Friday, April 29, 2011

My three joys in two days

The last couple of days have been full of activities -- tiresome, but rewarding.
I came to Accra for the G-Ghana Conference at the Alisa hotel (I actually cancelled two lectures I had to deliver, so I could attend this conference).

So what activities have I undertaken since Wednesday?
On Wednesday, I actually combed the whole of Accra (hyperbole) for a new battery to replace the dead one that was shamelessly squatting in the battery compartment of my Gateway NV5212u laptop! The search proved futile. I consoled myself by buying other computer accessories rather.

Thursday was the day I had been waiting for -- G-Ghana 2011 is here. I actually had a bit of trouble finding the Alisa Hotel. A lot of enthusiastic developers and tech geeks were there; I actually felt like a geek myself.
The Google team really had a lot to offer -- Chrome, HTML5, CSS3, Android, Maps, Mobile et cetera. In the course of the programme, I met a dude who showed me a place adjacent Busy Internet where I could actually get a battery for my laptop -- and guess what -- I actually did get one. My first joy. Another highlight of the day was when I joined the Eduction track of the conference. Participants were introduced to Eclipse and Google Web Toolkit. I went home fulfilled at the end of the conference. I couldn't wait for Friday.

I woke up on Friday morning feeling really great. I got to the Alisa Hotel environs and decided to pass by a bookshop close by. I walked in and found a book I have been looking for, for the past year -- Software Engineering by Ian  SommervilleMy second joy. I went back to the conference grounds and joined my teammate (we were divided into teams the previous day), Dr. Agyepong, so we complete the task given to us -- completing and enhancing a Picasa app demo. At the end of the day, the completed apps of participants were judged; ours won!
Then came the moment I still can't believe -- we were both rewarded with the new android IDEOS smartphone with google! My third joy.

The whole experience has been worthwhile and fulfilling, and if there's something I've learnt, it is the fact that, the more you teach, the more you understand; the more you give, the more you earn.  ;-)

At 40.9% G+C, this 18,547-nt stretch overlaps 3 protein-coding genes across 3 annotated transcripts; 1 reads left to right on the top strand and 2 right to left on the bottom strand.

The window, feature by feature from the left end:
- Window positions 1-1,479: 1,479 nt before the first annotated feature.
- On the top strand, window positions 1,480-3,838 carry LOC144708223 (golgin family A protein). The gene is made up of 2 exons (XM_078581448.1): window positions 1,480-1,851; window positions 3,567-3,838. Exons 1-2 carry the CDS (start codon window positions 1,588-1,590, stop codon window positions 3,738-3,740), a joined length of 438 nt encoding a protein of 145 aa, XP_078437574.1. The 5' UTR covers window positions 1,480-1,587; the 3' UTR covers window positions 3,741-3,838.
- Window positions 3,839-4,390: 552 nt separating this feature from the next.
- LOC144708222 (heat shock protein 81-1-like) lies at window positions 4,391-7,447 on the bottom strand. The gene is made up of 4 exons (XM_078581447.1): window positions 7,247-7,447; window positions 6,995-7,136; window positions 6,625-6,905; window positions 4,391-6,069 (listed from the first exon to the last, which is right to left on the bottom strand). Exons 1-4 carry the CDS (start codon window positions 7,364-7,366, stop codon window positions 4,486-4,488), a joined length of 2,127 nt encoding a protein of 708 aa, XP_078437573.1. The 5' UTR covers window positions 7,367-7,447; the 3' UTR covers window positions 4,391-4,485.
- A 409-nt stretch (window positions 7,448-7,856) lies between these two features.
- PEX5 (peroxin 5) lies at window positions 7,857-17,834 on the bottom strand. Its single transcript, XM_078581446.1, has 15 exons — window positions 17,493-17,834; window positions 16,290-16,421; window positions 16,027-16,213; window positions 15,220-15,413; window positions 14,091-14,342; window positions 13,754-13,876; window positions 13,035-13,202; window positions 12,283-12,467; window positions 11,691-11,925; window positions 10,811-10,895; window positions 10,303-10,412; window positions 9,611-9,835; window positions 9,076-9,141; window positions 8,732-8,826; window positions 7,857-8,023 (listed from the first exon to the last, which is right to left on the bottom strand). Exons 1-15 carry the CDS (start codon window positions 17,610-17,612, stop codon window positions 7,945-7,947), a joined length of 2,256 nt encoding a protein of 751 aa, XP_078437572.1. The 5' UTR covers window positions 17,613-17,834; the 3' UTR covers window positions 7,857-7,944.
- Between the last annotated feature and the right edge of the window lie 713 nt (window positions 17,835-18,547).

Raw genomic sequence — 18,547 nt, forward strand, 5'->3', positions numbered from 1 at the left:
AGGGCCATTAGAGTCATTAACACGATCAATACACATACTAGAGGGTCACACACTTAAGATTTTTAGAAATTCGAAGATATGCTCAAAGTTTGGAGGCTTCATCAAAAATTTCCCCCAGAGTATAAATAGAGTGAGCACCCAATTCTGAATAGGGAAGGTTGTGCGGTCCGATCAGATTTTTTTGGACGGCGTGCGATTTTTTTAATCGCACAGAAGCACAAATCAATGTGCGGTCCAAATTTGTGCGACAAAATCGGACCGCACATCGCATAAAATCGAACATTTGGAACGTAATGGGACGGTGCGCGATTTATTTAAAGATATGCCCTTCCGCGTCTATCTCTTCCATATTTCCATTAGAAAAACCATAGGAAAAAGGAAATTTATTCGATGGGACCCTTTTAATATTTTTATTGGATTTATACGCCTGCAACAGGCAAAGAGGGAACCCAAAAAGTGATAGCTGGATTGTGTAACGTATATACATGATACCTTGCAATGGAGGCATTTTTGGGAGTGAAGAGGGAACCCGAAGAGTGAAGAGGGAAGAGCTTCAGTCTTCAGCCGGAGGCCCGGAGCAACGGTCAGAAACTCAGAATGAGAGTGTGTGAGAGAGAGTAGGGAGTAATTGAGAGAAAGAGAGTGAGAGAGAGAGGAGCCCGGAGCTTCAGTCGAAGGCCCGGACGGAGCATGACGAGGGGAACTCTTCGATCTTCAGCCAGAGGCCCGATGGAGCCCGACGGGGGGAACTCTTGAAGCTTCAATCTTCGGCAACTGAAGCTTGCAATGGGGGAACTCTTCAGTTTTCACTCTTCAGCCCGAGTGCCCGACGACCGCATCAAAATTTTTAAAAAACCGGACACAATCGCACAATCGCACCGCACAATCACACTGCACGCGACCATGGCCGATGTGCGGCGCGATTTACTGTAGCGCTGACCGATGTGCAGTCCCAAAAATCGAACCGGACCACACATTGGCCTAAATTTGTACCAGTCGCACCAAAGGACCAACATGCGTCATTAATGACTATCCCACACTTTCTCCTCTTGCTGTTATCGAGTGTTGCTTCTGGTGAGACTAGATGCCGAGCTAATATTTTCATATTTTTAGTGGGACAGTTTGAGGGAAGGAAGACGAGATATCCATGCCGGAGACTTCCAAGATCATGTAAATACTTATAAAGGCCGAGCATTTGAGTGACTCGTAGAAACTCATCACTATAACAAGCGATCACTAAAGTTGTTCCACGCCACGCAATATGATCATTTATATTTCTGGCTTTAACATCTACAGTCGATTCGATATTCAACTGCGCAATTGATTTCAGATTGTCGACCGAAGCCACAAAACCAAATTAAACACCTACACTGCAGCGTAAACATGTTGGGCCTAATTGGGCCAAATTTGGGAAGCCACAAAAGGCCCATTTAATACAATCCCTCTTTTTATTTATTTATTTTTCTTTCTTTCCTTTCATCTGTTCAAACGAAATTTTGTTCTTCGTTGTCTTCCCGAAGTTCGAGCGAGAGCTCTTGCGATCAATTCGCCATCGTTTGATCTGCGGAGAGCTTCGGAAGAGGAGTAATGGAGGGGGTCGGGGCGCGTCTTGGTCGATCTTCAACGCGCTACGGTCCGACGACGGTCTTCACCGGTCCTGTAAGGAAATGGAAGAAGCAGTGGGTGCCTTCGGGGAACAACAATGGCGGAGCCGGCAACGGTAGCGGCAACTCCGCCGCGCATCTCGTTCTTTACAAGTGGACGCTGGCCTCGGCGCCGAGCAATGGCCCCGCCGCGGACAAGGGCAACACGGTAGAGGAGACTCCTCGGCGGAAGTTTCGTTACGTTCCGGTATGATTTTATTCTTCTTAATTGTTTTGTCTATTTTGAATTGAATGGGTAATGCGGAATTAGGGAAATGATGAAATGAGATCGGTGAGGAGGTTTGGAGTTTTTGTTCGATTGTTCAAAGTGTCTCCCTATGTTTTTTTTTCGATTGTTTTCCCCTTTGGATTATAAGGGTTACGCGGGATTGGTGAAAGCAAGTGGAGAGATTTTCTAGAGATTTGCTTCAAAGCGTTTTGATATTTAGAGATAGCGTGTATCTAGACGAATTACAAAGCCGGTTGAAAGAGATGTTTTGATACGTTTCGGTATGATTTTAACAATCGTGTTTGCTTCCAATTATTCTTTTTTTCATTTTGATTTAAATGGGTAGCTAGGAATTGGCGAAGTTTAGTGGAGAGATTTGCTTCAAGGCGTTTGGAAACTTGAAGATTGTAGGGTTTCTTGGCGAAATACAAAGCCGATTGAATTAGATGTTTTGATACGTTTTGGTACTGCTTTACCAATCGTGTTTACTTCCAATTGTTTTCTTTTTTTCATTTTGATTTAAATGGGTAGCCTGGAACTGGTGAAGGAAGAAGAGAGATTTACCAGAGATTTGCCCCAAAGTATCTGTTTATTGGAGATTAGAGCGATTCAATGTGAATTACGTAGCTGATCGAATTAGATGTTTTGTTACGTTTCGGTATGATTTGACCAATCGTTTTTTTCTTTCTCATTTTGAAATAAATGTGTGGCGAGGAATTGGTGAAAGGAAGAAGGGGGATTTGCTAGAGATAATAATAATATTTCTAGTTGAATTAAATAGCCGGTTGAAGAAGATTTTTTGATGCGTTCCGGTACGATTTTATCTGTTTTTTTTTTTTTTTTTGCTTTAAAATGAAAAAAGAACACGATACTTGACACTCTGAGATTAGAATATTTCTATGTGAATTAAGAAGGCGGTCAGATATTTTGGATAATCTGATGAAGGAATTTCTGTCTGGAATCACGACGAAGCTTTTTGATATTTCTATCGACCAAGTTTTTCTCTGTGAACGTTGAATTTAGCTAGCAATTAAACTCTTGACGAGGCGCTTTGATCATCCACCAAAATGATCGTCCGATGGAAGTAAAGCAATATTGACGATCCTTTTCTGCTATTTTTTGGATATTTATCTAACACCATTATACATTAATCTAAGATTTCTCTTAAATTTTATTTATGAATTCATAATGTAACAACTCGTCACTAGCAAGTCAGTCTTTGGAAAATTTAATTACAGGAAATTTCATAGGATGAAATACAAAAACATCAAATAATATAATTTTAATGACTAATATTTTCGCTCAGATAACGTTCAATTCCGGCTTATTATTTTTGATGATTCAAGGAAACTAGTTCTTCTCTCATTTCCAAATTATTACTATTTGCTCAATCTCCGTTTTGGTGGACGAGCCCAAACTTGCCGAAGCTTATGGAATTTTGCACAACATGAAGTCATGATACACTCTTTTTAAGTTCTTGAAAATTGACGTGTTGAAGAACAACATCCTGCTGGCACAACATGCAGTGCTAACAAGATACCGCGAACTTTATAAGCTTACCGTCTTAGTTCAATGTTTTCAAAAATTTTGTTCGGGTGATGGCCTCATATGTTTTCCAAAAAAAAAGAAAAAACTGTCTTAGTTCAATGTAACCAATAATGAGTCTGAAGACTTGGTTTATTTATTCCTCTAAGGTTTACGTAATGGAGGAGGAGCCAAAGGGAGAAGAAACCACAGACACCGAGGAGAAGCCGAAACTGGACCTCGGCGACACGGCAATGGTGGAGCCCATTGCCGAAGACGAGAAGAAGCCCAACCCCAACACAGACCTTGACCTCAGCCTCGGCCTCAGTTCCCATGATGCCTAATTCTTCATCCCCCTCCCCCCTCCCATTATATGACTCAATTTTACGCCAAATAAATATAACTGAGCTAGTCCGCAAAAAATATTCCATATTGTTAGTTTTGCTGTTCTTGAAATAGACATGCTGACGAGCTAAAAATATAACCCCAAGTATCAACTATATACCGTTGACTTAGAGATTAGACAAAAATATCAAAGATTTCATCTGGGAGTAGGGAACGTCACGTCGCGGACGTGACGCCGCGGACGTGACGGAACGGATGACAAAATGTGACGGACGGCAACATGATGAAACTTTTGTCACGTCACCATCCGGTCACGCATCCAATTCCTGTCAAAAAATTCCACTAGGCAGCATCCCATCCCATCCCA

Monday, April 11, 2011

Thinking Aloud

Growing up, I have always tried to be a good dude -- sometimes I have been successful; other times, not so successful. I am a product of my environment, I guess...

As everybody does, I have formulated my own principles along the way. These are solely to guide my ways and strengthen me, while differentiating me from others. Trust me, it's not so easy sticking to principles -- especially if you are free-spirited. Do circumstances direct our actions? Sometimes, they do (so I think).
I have been in certain situations that have made me take actions that defeat my principles -- and I felt really bad. It is moments like this that make me remember the saying, "Never Say Never."

But then, after assessing the situation again, I seem to understand why things had to go the way they did. My perceptions change, I gain a renewed insight, and my sensitive nature deepens.
"In all things, give thanks to God", so says the Good Book.

I guess all I am saying is that, we are not perfect as humans -- but it is no excuse to continue doing wrong.
Make a mistake -- by all means make a mistake -- but learn from it to help yourself and others!
People might see you as a saint -- if only they knew your imperfections! But hey, don't let it get to you. Live your life and perhaps add this principle of mine to yours: "Always try to be at peace with God, your neighbour and yourself".

All is well and Stay Blessed.

Friday, March 11, 2011

To ATM or Not To ATM?

Automated Teller Machines (ATMs) are computerised telecommunication devices designed to allow customers of a bank (predominantly), the convenience of making transactions easily.
This kind of banking, has caught on with Ghanaians to an extent that, a good number of the populace are now banking. The ATM, to most of us -- is a life saver.
However, these devices (in Ghana) are not so reliable as they should be. "Why and how", you might ask.
I really don't have an answer to it. It can get pretty frustrating sometimes.
For almost five days, the ATM of a bank I save with in Ghana is "temporarily out of service" -- and this is neither the first nor tenth time! It isn't only peculiar to my bank, but the other banks as well. It is REALLY frustrating! Some plans that are made can't see fruition, because most Ghanaians work from 8am - 5pm on weekdays; the banks close at about 4:30pm. The only way, these individuals can access their accounts is by using the ATMs.
Of course there are times the banks put the machines off for maintenance and  filling the cash cartridges with cash. Aside that, the constant breakdowns of the machines are overwhelming.
I believe our banks should really take a look at their ATMs and save their customers the heartaches and stress endured due to the breakdown of the machines.